Joining other cities that are becoming more critical of home-sharing operators such as Homeaway, the citizens of San Fracisco turned out yesterday in support of a measure to impose restrictions on short-term rentals in the city.
According to Time, the measure, known as Proposition F, is scheduled to go to vote in November. Airbnb has spent more than $8 million opposing the measure, which will limit the options of the home-sharing operator after the practice was legalized in the city in February of this year. Citizens told Time that home sharing is "cannibalizing" possible home purchases in favor of renting to tourists. Meanwhile, local lawmaker David Campos told Time that of the 10,000 home-sharing listings in the city, only 700 hosts have completed paperwork to register themselves with the city and begin paying hotel taxes.
In an email to TIME, Airbnb said, "We are happy to work with governments to help the community pay their fair share of taxes. Prop. F is a misguided, divisive measure that would create financial incentive for neighbors to spy on one another, file frivolous lawsuits, and require San Franciscans to report where they sleep each night. We need to continue giving the current law, passed by the Mayor and the Board of Supervisors last year, time to work."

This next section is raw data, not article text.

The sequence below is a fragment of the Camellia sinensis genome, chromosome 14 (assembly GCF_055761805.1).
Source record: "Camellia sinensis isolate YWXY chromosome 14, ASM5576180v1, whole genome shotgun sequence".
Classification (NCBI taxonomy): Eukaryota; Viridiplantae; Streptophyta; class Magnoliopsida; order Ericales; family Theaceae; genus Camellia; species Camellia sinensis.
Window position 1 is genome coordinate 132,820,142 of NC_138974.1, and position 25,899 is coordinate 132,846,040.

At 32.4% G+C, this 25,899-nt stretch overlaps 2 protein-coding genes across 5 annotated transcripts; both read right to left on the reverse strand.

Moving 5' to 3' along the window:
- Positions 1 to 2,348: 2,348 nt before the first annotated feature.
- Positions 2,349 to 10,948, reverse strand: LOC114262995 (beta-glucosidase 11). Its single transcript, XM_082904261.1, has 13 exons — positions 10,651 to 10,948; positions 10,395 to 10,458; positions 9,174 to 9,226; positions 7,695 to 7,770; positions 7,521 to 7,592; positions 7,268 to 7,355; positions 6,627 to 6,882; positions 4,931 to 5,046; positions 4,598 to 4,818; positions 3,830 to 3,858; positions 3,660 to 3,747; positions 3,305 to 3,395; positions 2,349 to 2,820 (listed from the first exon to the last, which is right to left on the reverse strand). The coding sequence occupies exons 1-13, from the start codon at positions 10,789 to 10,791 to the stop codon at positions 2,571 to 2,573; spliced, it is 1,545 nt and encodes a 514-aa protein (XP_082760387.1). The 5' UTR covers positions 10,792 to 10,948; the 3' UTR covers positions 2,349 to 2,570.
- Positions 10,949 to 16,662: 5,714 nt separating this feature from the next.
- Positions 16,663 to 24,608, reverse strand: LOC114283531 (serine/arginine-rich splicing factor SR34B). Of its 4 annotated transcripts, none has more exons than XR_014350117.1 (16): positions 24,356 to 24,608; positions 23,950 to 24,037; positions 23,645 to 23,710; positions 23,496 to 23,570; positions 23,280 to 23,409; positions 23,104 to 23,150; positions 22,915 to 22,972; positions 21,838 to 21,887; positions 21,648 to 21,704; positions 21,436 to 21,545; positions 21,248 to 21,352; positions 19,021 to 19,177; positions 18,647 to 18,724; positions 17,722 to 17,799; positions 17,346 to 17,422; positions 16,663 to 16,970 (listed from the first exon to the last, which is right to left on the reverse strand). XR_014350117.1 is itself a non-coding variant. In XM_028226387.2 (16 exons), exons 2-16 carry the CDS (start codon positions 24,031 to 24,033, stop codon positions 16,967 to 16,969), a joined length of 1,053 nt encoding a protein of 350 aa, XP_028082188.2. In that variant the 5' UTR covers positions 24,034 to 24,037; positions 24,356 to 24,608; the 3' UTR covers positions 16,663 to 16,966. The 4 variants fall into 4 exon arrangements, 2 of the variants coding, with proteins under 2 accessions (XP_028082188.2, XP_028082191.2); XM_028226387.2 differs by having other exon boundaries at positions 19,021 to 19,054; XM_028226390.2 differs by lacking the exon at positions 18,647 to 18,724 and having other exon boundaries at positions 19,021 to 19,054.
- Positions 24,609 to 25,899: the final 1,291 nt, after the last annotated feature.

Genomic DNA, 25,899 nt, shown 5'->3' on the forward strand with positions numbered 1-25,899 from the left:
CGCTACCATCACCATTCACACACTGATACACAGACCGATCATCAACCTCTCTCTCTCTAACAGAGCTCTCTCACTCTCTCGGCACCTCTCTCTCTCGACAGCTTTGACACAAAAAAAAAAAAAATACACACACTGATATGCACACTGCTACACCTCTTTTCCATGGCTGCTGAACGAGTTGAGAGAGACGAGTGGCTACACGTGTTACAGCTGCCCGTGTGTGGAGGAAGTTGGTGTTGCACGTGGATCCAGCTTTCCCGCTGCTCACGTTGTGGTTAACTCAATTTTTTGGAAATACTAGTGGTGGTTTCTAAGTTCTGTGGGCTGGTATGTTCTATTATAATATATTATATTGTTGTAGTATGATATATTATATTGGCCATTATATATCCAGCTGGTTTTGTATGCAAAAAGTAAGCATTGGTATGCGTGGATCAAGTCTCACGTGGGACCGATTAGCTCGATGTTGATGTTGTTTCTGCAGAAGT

SUDDEN INCREASED SUPPLY
Pope Francis' recent visit to the U.S. was expected to create high guestroom demand, and higher room prices, but increased Airbnb listings resulted in lower than expected results. The Wall Street Journal reported that Airbnb listings in New York City reached nearly 20,000 during the visit, adding to the city's existing 116,000 rooms and increasing supply by roughly 17 percent. Philadelphia also saw a nearly 16-percent increase in supply during the Pope's visit, roughly 7,000 more rooms, though Washington, D.C., saw only a 2.5-percent increase.
"I would be surprised if a lot of visitors didn’t look at the alternatives for overnight accommodations," Jay Shah, CEO of Hersha Hospitality Trust, told The Wall Street Journal. "This is the kind of event where you will have an impact from Airbnb."
While some brands feel they have a plan to avoid seeing their occupancy take a hit from the industry's newest disruptors, a report from Reuters shows that Airbnb is on track to double its bookings this year -- reaching 80 million. Airbnb does not disclose nightly bookings and refused to comment on the figure, which was released by investors who declined to be named.
This dwarfs the estimates released by investment bank Piper Jaffray, which according to Reuters expected the service to record 61 million bookings in 2015.